June 05 2014 Martin TRONQUIT

Clustering Africa

One of the questions which is often asked to Infomineo is: Is Africa one continent, is it 54 different countries or is it anything in between?

The answer is quite clear today: it is something in between.

In fact the old approach to Africa, grouping countries based on colonial heritage, languages or religions, doesn’t make much sense any more. This is due to the fact that politics have largely been replaced by the economy.

Then the question becomes: What is the best way to cluster Africa ?

Unfortunately there is no unequivocal answer.

In fact as BCG demonstrates in its “Winning in Africa” report (http://goo.gl/se7UCd, page 17) Africa is really different depending on the industry you operate in. For example if you are in the new car business Africa is summarized as five countries, “punto basta”: South Africa, Egypt, Algeria, Morocco and Nigeria. On the contrary if you are in FMCG you can clearly see Northern Africa (from Morocco to Egypt), Eastern Africa (Kenya, Ethiopia), Western Africa (Nigeria, Ghana, Ivory Coast) and South Africa.

​We can go one step further, as M. Laurent Bresson, the head of Maersk Maghreb, ​explained in a recent conference held in Casablanca. He explained that business was pretty much country agnostic. In fact, for example in Western Africa, countries have been defined u​sing ​a North-South divide, whereas peoples and tribes are scattered along an East-West axis. The consequence is that you often have more in common in doing business in Northern Ivory Coast and Northern Ghana than between Northern and Southern Ivory Coast, so if you have an unstable country it doesn’t mean that you can’t do business, as long as you have the right connections in the right tribes.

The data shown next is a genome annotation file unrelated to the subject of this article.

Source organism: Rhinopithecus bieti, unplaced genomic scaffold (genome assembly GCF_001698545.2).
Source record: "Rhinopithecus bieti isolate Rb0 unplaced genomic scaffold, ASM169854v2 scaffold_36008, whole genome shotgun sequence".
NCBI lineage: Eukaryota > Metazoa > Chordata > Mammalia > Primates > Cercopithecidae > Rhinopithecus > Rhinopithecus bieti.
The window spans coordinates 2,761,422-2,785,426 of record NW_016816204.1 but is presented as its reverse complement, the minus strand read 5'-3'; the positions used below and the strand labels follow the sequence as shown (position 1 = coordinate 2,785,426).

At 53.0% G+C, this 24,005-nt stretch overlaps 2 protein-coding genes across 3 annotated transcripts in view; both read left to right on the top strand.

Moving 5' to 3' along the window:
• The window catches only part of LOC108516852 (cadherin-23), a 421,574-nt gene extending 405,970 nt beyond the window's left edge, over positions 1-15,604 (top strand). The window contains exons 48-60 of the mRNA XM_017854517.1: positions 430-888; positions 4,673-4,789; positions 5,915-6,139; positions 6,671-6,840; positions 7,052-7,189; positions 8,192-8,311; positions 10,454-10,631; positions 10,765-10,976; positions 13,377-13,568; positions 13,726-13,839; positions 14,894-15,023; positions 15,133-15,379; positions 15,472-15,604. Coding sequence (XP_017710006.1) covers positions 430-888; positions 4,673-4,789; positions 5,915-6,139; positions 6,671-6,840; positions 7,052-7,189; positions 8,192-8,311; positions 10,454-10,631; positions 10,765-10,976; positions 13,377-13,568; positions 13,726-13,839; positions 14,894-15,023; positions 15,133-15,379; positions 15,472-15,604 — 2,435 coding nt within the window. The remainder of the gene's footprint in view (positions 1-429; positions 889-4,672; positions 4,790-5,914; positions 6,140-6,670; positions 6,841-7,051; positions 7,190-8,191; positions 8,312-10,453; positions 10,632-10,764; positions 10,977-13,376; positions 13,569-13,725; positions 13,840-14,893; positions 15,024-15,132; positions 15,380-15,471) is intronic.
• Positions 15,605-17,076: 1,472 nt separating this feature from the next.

Still we can see some pattern on how companies organize themselves for Africa.

Let alone the companies which host their Africa or Middle East Africa teams in London, Paris, Dubai or, slightly better, Johannesburg there are four cities which emerge as regional hubs.

Casablanca is often chosen as the hub for the Maghreb and French speaking Western Africa. The destination benefits from the troubles in Tunisia and Egypt and from the set up of the “Casablanca Finance City” status which encourages the set up of regional HQs.

Lagos is the natural hub from English. speaking Western and Central Africa but it is sometimes replaced by Accra which expatriates tend to prefer as the example of Nestlé demonstrates.

Nairobi is clearly the hub for East Africa and has positioned itself as the technology hub for Africa.

Finally Johannesburg is positioned as the entry point for Southern Africa, if not Africa as a whole.

Some countries however remain difficult to cover from these hubs. Angola is often covered from Portugal or South Africa given its language specificity and very high costs. Ethiopia remains an island within Africa, with a very specific culture and a fairly closed economy. Finally Egypt being a large economy with strong ties to the Gulf it is often managed as an independent country or as part of the Middle East, managed out of Dubaï.

As for Infomineo we cover Northern and Western Africa (plus Angola with Portuguese people) from Casablanca, the Gulf from Cairo, and will set up two regional offices in Lagos and Nairobi next year, and two sales hub in Johannesburg and Dubaï.

If you want to investigate how to cluster Africa in your own case do contact us !

Martin TRONQUIT, Managing Partner, Infomineo

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